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CLIMATE CHAMPION: Shelby Hintze Jepperson

Updated: May 21

South Dakota academic helps university students chart sustainable interventions at the intersection of climate and public health

This post is part of SoDak 350's monthly "Climate Champions" blog series, where we chat with leaders in our community who are doing great work to build a sustainable future for eastern South Dakota.

This month we speak with Shelby Hintze Jepperson, assistant professor and public health educator. Shelby represents the academic research and study dedicated to improving the well-being of our local communities..

This conversation has been edited for clarity. The following views and opinions are Shelby's own.

What is "public health"?

Public health is protecting and improving the health of communities through the promotion of healthy behaviors, disease and injury prevention, and response to health issues. This means a healthy and safe place to live, learn, work, and play. Public health is focused on an entire community, from a neighborhood to a country.

What is your background and role?

I am an Assistant Professor of Practice. In addition to instructing, I spend my time on public health related grant projects. I have also worked on projects related to early hearing detection and intervention for infants, first responder and emergency medical services responses, as well as several Project ECHO (Extension for Community Healthcare Outcomes) series. Prior to this, I worked in research at healthcare and academic institutions. I am a student in a PhD in Health Sciences program expecting to graduate in 2025. I have a Bachelor of Science in Biology, Master of Public Health (MPH), and Graduate Certificate in Child and Adult Advocacy Studies (CAAS). I am also Certified in Public Health. My interests are related to environmental determinants of health for maternal and child populations.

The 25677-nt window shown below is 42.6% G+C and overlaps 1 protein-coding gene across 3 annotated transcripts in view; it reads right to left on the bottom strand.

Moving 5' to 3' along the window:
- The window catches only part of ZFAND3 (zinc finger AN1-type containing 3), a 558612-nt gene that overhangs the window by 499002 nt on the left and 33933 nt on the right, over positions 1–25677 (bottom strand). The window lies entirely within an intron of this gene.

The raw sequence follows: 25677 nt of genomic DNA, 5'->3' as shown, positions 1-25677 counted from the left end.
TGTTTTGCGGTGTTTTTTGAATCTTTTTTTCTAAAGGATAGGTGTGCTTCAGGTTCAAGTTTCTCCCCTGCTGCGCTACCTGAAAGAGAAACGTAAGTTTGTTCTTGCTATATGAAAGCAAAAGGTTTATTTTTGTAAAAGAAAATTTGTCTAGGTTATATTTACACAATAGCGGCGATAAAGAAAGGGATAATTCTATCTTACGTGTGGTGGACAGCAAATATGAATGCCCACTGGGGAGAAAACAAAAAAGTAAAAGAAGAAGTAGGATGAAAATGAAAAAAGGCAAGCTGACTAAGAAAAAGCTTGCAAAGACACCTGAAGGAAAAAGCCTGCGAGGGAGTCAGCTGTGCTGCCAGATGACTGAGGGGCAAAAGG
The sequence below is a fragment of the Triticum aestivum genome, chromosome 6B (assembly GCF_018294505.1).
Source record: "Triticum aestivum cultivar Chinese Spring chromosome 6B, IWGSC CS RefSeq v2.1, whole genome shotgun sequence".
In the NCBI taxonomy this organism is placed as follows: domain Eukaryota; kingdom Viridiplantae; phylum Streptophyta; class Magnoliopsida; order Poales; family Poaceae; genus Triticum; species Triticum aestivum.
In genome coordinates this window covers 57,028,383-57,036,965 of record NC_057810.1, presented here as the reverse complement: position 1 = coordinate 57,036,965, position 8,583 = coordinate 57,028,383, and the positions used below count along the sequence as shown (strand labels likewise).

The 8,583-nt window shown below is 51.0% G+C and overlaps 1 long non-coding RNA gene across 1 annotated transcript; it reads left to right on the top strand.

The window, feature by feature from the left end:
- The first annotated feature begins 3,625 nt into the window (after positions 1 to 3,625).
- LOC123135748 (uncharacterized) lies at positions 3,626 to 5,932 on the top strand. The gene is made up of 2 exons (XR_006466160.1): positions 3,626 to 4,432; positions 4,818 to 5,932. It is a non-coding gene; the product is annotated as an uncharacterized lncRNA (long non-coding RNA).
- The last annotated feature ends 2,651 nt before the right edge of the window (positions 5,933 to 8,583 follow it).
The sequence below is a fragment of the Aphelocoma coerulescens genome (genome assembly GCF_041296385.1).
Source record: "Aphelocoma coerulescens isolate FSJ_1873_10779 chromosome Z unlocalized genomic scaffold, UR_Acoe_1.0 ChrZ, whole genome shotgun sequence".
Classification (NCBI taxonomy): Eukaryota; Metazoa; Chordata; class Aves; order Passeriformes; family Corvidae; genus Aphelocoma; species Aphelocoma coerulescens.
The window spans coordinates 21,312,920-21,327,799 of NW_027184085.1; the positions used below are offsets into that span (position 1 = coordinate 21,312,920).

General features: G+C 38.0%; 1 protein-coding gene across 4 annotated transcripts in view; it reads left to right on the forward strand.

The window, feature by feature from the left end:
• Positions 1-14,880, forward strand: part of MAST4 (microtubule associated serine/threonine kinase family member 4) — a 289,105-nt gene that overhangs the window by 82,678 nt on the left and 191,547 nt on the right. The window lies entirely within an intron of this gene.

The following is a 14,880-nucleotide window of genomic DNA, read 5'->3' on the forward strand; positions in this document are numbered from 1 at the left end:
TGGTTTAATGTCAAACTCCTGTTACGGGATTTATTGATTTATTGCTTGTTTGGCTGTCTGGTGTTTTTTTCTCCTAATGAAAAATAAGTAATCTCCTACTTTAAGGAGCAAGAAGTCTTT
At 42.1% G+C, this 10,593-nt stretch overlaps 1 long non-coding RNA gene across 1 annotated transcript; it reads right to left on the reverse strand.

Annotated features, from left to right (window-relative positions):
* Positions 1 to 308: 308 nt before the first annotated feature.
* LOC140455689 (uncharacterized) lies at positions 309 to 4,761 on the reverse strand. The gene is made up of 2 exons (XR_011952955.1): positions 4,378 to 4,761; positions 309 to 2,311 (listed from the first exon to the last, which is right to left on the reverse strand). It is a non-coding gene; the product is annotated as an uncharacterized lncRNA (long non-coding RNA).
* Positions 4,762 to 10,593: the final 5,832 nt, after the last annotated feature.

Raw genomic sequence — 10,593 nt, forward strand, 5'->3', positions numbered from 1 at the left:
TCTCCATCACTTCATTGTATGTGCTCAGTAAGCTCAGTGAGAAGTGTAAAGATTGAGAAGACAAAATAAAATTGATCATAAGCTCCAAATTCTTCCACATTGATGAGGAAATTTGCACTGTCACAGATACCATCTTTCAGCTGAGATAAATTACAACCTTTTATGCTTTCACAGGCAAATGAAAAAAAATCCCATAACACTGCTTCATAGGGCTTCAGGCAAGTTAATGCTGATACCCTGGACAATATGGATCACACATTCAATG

From your perspective, what are the major climate-related public health issues for South Dakota?

Recently South Dakota has seen impacts to air quality and extreme weather at rates we had not experienced in the past. When people are unfamiliar with a type of climate event, they may not know how to respond. This is especially dangerous for vulnerable populations like children, older adults, and those that work outdoors. These populations and the next generations are counting on us to be informed and make positive changes.

How is public health preparing people to face these challenges?

I had the opportunity to develop and offer a new elective course, Climate Effects on Public Health, this past summer. This course explored how climate change influences human health. Students had the opportunity to develop an action plan proposing an intervention to address climate effects on health in their own community. Content covered topics like food systems, temperature extremes, air quality, vector borne disease, and biodiversity through the lens of how climate change exacerbates social inequities and challenges in health equity.

Public health is collaborative by nature, so it is already working with other health science disciplines like nursing and combining efforts with programs like sustainability to share resources and promising efforts. This has included being a part of campus wide events like the Earth Day Worldwide Climate Justice Teach-In as an opportunity to raise awareness of how health is immensely impacted by climate.

Are there actions that individuals can take to address these problems?

Yes, find out what is being done to address resilience to climate related public health issues in your community. Everyone can and needs to be part of the solution. You can do this by educating yourself, your community, and decision makers in your community on the importance of climate effects on public health in your community and empower them to make changes.

In a place like South Dakota with a strong appreciation for our outdoors and agricultural heritage, we are already in a good position to increase our resilience to climate impacts by conserving, restoring, and advocating for nature. This can be as simple as using native vegetation, having green spaces in our communities, and supporting regenerative farming.

Thank you for your awesome work, Shelby!

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